More Deaths in Doha

Why are so many people dying in the World Cup 2022 construction site?

British man died while working on a stadium which will be used for the 2022 World Cup, organisers said.

The unnamed 40-year-old man was working at Khalifa International Stadium, which is due to stage games up to the quarter-final stage in 2022.

The worker fell when a catwalk collapsed at the stadium while he was  fixing lighting and sound equipment.

Despite wearing a safety harness, the man was killed when it was cut during the platform collapse, construction firm Midmac-Six Construct said.

Most Historic Stadium

A statement from Qatar confirmed that ‘The relevant authorities have been notified and the next of kin has been informed. An immediate investigation into the cause of this fatality is under way and further details will be released in due course. The Supreme Committee for Delivery and Legacy shares our deepest condolences with the family for their loss.’

The Khalifa Stadium is due for competition at the beginning of this year, according to Qatari organisers.

The project to renovate the stadium, which is described by organizers as ‘Qatar’s most historic stadium,’ is being supervised by Belgian company Besix in partnership with local company Midmac Contracting.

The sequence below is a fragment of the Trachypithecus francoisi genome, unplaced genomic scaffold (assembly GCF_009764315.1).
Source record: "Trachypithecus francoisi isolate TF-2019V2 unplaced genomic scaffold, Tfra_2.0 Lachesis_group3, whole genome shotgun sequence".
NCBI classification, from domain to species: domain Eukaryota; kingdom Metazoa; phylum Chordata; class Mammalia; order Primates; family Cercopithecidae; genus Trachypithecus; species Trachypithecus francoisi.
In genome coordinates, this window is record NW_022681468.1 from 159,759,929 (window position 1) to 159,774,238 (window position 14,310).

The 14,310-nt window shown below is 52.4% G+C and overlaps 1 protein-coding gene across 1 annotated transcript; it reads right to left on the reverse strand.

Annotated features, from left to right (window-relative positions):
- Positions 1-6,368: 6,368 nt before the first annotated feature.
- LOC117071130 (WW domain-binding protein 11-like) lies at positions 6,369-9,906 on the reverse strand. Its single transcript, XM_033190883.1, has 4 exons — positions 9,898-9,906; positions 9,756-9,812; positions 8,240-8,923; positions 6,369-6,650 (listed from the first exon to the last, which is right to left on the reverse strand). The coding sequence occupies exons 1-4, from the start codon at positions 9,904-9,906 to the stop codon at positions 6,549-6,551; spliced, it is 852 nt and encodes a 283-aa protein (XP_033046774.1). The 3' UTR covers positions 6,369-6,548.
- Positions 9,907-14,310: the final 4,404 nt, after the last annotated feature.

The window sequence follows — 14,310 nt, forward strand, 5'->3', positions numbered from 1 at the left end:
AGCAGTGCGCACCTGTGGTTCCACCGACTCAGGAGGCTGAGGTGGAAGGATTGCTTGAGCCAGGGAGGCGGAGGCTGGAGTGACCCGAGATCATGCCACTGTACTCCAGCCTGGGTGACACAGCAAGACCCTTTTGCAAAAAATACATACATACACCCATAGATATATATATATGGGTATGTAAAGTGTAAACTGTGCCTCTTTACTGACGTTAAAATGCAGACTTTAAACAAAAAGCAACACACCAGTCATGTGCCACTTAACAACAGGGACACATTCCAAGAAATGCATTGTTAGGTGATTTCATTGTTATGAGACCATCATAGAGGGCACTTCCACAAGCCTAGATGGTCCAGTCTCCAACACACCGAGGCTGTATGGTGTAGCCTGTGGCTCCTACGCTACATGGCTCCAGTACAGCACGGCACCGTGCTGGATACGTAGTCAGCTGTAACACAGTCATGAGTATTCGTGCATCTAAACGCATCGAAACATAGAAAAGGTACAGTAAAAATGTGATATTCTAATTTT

Controversy

FIFA, which awarded the World Cup to Qatar in a 2010 vote, said it ‘deeply regrets the loss of life’ at the stadium.

Khalifa, which will also host the World Athletics Championships in 2019, was the centre of human rights abuse allegation by Amnesty International last year, amid claims of some cases of forced labour.

The 2022 World Cup has been mired in controversy since it was awarded to Qatar in 2010 by FIFA.

Allegations of corruption and bribery are being investigated by Swiss prosecutors regarding the selection process. Appalling human rights abuses involving the use of ‘slave labour’ from countries such as India and Nepal have also been reported.

The focus of the scrutiny has been on Qatar’s use of a low-paid, migrant workforce to build the sites for the first World Cup in the Middle East, but the organisers are also relying on expertise from Europeans to oversee projects.

Organisers have previously rejected claims that as many as 7,000 workers will die during the construction of the venues and associated infrastructure.

The International Trades Union Conference made the claim in 2015. ‘The International Trade Union Confederation’s claim… represents a deliberate distortion of the facts,’ the government said in response.

Qatar has previously announced the death of four stadium workers, with one fatality the result of a work-related accident.

Jaleshwar Prasad, 48, died of a cardiac arrest after falling ill at the Al Bayt stadium.

The tournament has also been moved to November and December to avoid the scorching 40C conditions of the summer months.

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